Herbert was convinced that the best way to admonish and advise his parishioners was not with his prose but with proverbs. Herbert is responsible for such maxims as: "Sometimes the best gain is to lose," "Storms make the oak grow deeper roots," "Speak not of my debts unless you mean to pay them," and "Prayer should be the key of the day and the lock of the night." Even more than his proverbs, it was his poetry that plumbed the heart's deepest depths.
Here's one entitled "The Pulley":
When God at first made man,
Having a glasse of blessings standing by;
Let us (said he) poure on him all we can:
Let the worlds riches, which dispersed lie,
Contract into a span.
So strength first made a way;
Then beautie flow'd, then wisdome, honour, pleasure:
When almost all was out, God made a stay,
Perceiving that alone, of all his treasure,
Rest in the bottome lay.
For if I should (said he)
Bestow this jewell also on my creature,
He would adore my gifts in stead of me,
And rest in Nature, not the God of Nature :
So both should losers be.
Yet let him keep the rest,
But keep them with repining restlesnesse :
Let him be rich and wearie, that at least,
If goodnesse leade him not, yet wearinesse
May tosse him to my breast.
For Christ to be our rest indicates that Christ is the culmination of Sabbath. He is the rest toward whom the commandments point. Not that the Pharisees would ever see that. Granted, they did reason that for God to rest did not mean that God himself stopped working. If he did, all of nature, providence, and life itself would stop working too. Did this make God himself a Sabbath breaker? No. As the Lord of the Universe and Author of the Law, working on the Sabbath was something God was allowed—albeit God and God only. Which is why work on the Sabbath was so ferociously prohibited. For a human to work on the Sabbath was more than disobediently refusing to rest. It represented a deliberate grab for a piece of divine prerogative. To work on the Sabbath meant you considered yourself to be on par with God.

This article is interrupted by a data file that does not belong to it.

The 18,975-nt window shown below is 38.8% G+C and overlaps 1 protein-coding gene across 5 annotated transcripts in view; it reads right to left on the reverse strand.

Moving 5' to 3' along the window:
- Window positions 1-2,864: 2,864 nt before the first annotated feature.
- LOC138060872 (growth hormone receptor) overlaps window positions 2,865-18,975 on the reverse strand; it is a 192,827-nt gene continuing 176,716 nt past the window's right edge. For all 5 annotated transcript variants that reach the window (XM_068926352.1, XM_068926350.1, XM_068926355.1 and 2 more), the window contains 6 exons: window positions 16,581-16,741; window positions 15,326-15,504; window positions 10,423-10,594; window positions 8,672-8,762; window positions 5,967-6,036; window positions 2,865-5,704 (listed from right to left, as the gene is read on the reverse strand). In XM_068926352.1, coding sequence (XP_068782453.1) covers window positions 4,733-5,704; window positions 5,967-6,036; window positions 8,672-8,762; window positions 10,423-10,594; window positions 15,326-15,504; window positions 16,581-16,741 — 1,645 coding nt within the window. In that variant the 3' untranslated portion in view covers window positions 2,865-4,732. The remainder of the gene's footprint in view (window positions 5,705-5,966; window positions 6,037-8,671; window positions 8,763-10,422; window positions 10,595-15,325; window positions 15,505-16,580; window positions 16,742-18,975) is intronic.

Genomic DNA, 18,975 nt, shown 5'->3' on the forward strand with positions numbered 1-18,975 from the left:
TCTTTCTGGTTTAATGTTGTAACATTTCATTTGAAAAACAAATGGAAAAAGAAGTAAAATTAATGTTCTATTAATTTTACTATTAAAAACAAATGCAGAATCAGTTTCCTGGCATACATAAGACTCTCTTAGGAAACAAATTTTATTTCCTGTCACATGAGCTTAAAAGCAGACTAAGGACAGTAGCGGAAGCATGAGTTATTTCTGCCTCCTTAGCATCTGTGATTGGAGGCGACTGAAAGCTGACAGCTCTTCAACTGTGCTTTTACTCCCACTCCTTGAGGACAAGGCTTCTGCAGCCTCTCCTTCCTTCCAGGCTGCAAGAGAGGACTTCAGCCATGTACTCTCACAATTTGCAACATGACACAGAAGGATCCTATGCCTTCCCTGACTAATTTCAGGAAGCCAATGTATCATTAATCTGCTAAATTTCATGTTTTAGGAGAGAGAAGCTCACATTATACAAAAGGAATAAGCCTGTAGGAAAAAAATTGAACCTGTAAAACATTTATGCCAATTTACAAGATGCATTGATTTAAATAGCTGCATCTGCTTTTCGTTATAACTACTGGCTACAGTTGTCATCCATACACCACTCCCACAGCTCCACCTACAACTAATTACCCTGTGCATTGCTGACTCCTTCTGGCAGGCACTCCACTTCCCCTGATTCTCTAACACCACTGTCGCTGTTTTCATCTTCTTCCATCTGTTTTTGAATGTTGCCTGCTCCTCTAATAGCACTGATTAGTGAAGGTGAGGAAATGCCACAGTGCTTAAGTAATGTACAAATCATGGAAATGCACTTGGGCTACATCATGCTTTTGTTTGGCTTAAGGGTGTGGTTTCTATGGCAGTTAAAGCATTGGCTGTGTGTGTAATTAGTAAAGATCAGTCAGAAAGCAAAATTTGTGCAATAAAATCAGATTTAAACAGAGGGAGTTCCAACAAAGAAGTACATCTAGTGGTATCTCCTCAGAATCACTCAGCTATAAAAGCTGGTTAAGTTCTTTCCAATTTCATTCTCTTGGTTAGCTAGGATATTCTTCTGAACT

Which is precisely why Jesus infuriated the Pharisees so. Not only did he do work on the Sabbath, he declared it his right to do so. Verse 17: "My Father never stops working," Jesus said, "so why should I?" Jesus not only broke the Sabbath rules, he stirred blasphemy into the mix by calling God "my Father." So perfect was Jesus' submission and obedience to his Father's will that it was impossible to distinguish between God's doings and Jesus' own. The two were identical. This led Jesus to eventually declare in John 10—to everybody's astonishment but nobody's confusion—"I and the Father are one." "Whoever does not honor the Son," Jesus said in verse 23, "does not honor the Father, who sent him."
Yet the Pharisees just couldn't see it. How could they? Their Sabbath-keeping left no room for joy. Their legalism left no room for grace. The achievement-oriented obedience left no room for Jesus. It's like with so many Christians since: the gladness at first of being saved dissipates into the ever-increasing burden of staying saved. I remember one friend in college telling me how he'd stopped going to church because for the first time in his life he wanted to experience something on Sunday besides guilt.
It shouldn't be that way. Sabbath celebrates not only life made good but the promises of greater life and goodness to come. "There remains a Sabbath-rest for the people of God," the book of Hebrews declares. Revelation concurs, "'Blessed are the dead who from now on die in the Lord.' 'Yes,' says the Spirit, 'they will rest from their labors.'" Jesus Christ as the Lord of the Sabbath declares himself the source of that Sabbath rest: "Come unto me, all yethat labor and are heavy laden, and I will give you rest . . . My yoke is easy and my burden is light."
George Herbert enjoyed but three years of active ministry before succumbing to tuberculosis in 1633 and entering his rest. Nevertheless, his short life and words made such an impression that the Episcopal calendar honors him on February 27.
I leave you with two stanzas from his poem, "Even-Song":
Blest be the God of love,
Who gave me eyes, and light, and power this day,
Both to be busy, and to play.
But much more blest be God above,
Who gave me sight alone,
Which to himself he did deny:
For when he sees my ways, I die:
But I have got his son, and he hath none.
I muse, which shows more love,
The day or night: that is the gale, this th' harbour;
That is the walk, and this the arbour;
Or that is the garden, this the grove.
My God, thou art all love.
Not one poor minute 'scapes thy breast,
But brings a favor from above;
And in this love, more than in bed, I rest.